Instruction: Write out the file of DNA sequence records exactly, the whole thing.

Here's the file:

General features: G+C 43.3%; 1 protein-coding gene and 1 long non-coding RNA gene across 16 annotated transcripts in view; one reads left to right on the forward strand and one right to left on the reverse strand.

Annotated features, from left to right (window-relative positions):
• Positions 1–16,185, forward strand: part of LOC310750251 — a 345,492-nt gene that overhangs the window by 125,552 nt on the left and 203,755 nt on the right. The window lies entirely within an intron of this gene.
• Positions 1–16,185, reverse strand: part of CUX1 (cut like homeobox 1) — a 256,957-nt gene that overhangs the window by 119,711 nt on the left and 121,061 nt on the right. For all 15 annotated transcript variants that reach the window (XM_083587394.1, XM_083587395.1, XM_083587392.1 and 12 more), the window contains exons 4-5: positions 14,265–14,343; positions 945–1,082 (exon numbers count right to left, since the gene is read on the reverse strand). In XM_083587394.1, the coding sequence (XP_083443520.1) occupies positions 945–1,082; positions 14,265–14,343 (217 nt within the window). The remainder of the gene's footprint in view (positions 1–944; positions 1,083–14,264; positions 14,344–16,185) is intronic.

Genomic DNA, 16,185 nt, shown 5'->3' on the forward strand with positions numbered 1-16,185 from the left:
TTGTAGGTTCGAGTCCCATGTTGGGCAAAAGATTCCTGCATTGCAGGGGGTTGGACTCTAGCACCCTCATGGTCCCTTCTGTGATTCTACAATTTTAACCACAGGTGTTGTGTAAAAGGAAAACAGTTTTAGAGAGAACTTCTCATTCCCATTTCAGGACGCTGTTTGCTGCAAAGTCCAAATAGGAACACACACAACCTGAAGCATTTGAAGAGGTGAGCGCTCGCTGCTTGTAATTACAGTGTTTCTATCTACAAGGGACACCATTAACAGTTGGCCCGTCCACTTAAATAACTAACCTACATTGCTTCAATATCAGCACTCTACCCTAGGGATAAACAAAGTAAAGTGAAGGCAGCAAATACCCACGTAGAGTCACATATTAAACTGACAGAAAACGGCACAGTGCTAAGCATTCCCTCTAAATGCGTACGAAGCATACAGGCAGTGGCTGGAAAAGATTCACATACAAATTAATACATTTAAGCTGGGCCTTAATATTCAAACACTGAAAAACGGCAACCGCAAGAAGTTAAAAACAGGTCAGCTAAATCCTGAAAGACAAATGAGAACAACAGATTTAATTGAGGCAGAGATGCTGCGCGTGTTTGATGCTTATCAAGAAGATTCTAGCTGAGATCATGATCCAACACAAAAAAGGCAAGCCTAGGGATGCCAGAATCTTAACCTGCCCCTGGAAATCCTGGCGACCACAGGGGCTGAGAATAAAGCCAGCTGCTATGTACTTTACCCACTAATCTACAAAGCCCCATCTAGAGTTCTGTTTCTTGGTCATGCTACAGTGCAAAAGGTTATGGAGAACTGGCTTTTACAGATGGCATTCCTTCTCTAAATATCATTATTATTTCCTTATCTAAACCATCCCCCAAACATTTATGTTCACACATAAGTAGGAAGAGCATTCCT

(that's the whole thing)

General features: G+C 43.3%; 1 protein-coding gene and 1 long non-coding RNA gene across 16 annotated transcripts in view; one reads left to right on the forward strand and one right to left on the reverse strand.

Annotated features, from left to right (window-relative positions):
• Positions 1–16,185, forward strand: part of LOC310750251 — a 345,492-nt gene that overhangs the window by 125,552 nt on the left and 203,755 nt on the right. The window lies entirely within an intron of this gene.
• Positions 1–16,185, reverse strand: part of CUX1 (cut like homeobox 1) — a 256,957-nt gene that overhangs the window by 119,711 nt on the left and 121,061 nt on the right. For all 15 annotated transcript variants that reach the window (XM_083587394.1, XM_083587395.1, XM_083587392.1 and 12 more), the window contains exons 4-5: positions 14,265–14,343; positions 945–1,082 (exon numbers count right to left, since the gene is read on the reverse strand). In XM_083587394.1, the coding sequence (XP_083443520.1) occupies positions 945–1,082; positions 14,265–14,343 (217 nt within the window). The remainder of the gene's footprint in view (positions 1–944; positions 1,083–14,264; positions 14,344–16,185) is intronic.

Genomic DNA, 16,185 nt, shown 5'->3' on the forward strand with positions numbered 1-16,185 from the left:
TTGTAGGTTCGAGTCCCATGTTGGGCAAAAGATTCCTGCATTGCAGGGGGTTGGACTCTAGCACCCTCATGGTCCCTTCTGTGATTCTACAATTTTAACCACAGGTGTTGTGTAAAAGGAAAACAGTTTTAGAGAGAACTTCTCATTCCCATTTCAGGACGCTGTTTGCTGCAAAGTCCAAATAGGAACACACACAACCTGAAGCATTTGAAGAGGTGAGCGCTCGCTGCTTGTAATTACAGTGTTTCTATCTACAAGGGACACCATTAACAGTTGGCCCGTCCACTTAAATAACTAACCTACATTGCTTCAATATCAGCACTCTACCCTAGGGATAAACAAAGTAAAGTGAAGGCAGCAAATACCCACGTAGAGTCACATATTAAACTGACAGAAAACGGCACAGTGCTAAGCATTCCCTCTAAATGCGTACGAAGCATACAGGCAGTGGCTGGAAAAGATTCACATACAAATTAATACATTTAAGCTGGGCCTTAATATTCAAACACTGAAAAACGGCAACCGCAAGAAGTTAAAAACAGGTCAGCTAAATCCTGAAAGACAAATGAGAACAACAGATTTAATTGAGGCAGAGATGCTGCGCGTGTTTGATGCTTATCAAGAAGATTCTAGCTGAGATCATGATCCAACACAAAAAAGGCAAGCCTAGGGATGCCAGAATCTTAACCTGCCCCTGGAAATCCTGGCGACCACAGGGGCTGAGAATAAAGCCAGCTGCTATGTACTTTACCCACTAATCTACAAAGCCCCATCTAGAGTTCTGTTTCTTGGTCATGCTACAGTGCAAAAGGTTATGGAGAACTGGCTTTTACAGATGGCATTCCTTCTCTAAATATCATTATTATTTCCTTATCTAAACCATCCCCCAAACATTTATGTTCACACATAAGTAGGAAGAGCATTCCT